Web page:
Received from the Publisher
From the BLURB:
It's 1986 and Halley's Comet is hurtling towards Earth. Everyone is talking about what the comet will bring - wishes could be granted, people might go mad, great disasters could happen...
When Andrew is asked to write down his greatest wish for the Comet Box, he can think of only one thing – that his runaway sister Amelia will finally come home. As the comet draws nearer he begins to learn the reasons why she left in the first place and the more he learns, the more he wants to forget.
When Amelia is captured and brought home she reveals a shocking secret that makes Andrew's once safe world begin to unravel. As the comet arrives, Andrew must choose whether to be blind to the mistakes of the people around him or to side with his sister as she tears his family apart.
A few weeks before Halley’s Comet arrives, Andrew’s sister runs away from home. The only traces of her are angry words between his parents and a name written on the wall of her room; Samantha Collins.
In the wake of Amelia’s disappearance Andrew starts to notice the cracks in his family, as well as the literal and figurative fissures that run beneath his suburban street. A shopping complex is being built, Halley’s comet is hurtling towards earth and Andrew’s family is being propped up with thin lies and a crumbling facade.
‘The Comet Box’ is the new novel from Aussie author Adrian Stirling.
‘The Comet Box’ packs a surprising punch in the first chapter. Stirling kicks the mystery off quickly, and leaves readers with the writing on the wall; Samantha Collins. He really does a masterful job of ferreting into your brain and dragging you along this quietly powerful story . . .
The beginning is quietly explosive – a fight in the middle of the night, a runaway child and mysterious phone calls from the missing girl. Andrew wonders at the reasons for Amelia’s disappearance, and knows that the entire neighbourhood is likewise curious as to her whereabouts. But Andrew’s mother and father remain tight-lipped and doggedly optimistic that she will return.
Andrew begins to realize that everyone is in on his family’s secret, except him. But now that a niggling has started in the back of Andrew’s mind, he can’t seem to switch off the lies around him. There’s his blind neighbour, Ruby, who lives in squalor she can’t see. Mrs Warnock watches her young, handsome neighbour from her window while her husband is at work. His best friend, Romeo, is terrified of his brutish father and secretly wishes for his death. All these lies and veneers and still Andrew is none the wiser about the lies within his own life . . .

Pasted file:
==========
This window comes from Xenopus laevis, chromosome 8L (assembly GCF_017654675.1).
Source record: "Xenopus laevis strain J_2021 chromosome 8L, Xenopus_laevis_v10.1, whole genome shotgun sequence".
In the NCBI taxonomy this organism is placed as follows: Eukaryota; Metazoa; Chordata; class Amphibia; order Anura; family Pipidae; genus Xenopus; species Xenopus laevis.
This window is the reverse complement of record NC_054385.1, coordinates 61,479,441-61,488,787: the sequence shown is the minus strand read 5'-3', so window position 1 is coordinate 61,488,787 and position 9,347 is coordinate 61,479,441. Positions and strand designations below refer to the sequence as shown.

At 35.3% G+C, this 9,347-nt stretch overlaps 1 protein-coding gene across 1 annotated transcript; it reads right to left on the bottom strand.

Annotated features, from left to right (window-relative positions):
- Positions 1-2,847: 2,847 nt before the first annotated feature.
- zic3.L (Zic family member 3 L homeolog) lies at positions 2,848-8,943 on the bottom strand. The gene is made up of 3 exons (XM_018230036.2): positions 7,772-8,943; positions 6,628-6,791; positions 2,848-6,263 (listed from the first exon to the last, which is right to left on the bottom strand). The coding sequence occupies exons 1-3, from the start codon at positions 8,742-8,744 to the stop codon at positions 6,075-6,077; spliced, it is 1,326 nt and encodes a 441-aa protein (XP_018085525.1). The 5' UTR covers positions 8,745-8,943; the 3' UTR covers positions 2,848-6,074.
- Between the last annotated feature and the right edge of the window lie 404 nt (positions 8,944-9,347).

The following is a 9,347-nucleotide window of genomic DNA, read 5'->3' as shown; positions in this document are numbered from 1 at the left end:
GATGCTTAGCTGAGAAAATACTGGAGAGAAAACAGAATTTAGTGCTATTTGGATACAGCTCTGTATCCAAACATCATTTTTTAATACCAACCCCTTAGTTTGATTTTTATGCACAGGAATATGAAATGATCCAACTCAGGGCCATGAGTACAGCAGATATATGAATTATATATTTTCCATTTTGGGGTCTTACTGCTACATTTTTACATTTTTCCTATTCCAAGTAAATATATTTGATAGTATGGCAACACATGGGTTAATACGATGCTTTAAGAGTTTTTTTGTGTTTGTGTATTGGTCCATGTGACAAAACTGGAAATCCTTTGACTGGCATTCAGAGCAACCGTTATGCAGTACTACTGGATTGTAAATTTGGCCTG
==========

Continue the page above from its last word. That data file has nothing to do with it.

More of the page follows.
"She never really belonged here," added my mother who had appeared in the doorway behind him. Her arms were folded. I stared back at the glass of Milo.My father shifted uncomfortably in his chair. "Listen," he said. "It's not your job to run around interfering in adult problems . . ."I stopped stirring the Milo and looked at him."Nobody tells me anything," I said, "so I have to find it out for myself."My father glanced up at my mother. They weren't sure what to do next."Everyone has their own secrets," said my mother, "and just because you know them doesn't mean that you understand."
And then Amelia returns. She comes home carrying the weight of betrayal on her shoulders and it’s only a matter of time until Andrew catches up to his family’s secret. Will the lies affect him the same way they did Amelia? Or will Andrew choose to live the lie in sweet oblivion?
‘The Comet Box’ is a quietly unassuming novel. There’s a lot happening, but it’s never overtly explosive or melodramatic. The drama in the novel is more like ripples than waves. The novel is quite complex, using meteoric metaphors and Electra Complex characterizations. But Stirling revels in writing between the lines, rather than knocking his readers over the head with the obvious. He is clearly a writer who likes readers to work, to draw their own conclusions about character motivations and denials, and for that I am very grateful. ‘The Comet Box’ is a far more satisfying read for what Stirling holds back.
Even the compelling secret that pushes the story along is sadly suburban. An all too common hush-hush that many families experience. The point of the secret is more that it triggers Andrews’ self-awareness; marks his transition from child to adult and his own, small, version of ‘paradise lost’ within his family unit.
I loved ‘The Comet Box’. It’s one of those books that I started reading and two hours later I was on the last page, somewhat gobsmacked at how easily I was suckered in and carried away. Adrian Stirling got under my skin with this suburban mystery that reads like a river – calm on the surface, but with a whirlpool amassing in its depths. This was an utterly compelling and fascinating read for its intricate storytelling and mundane exposé of suburban secrecy.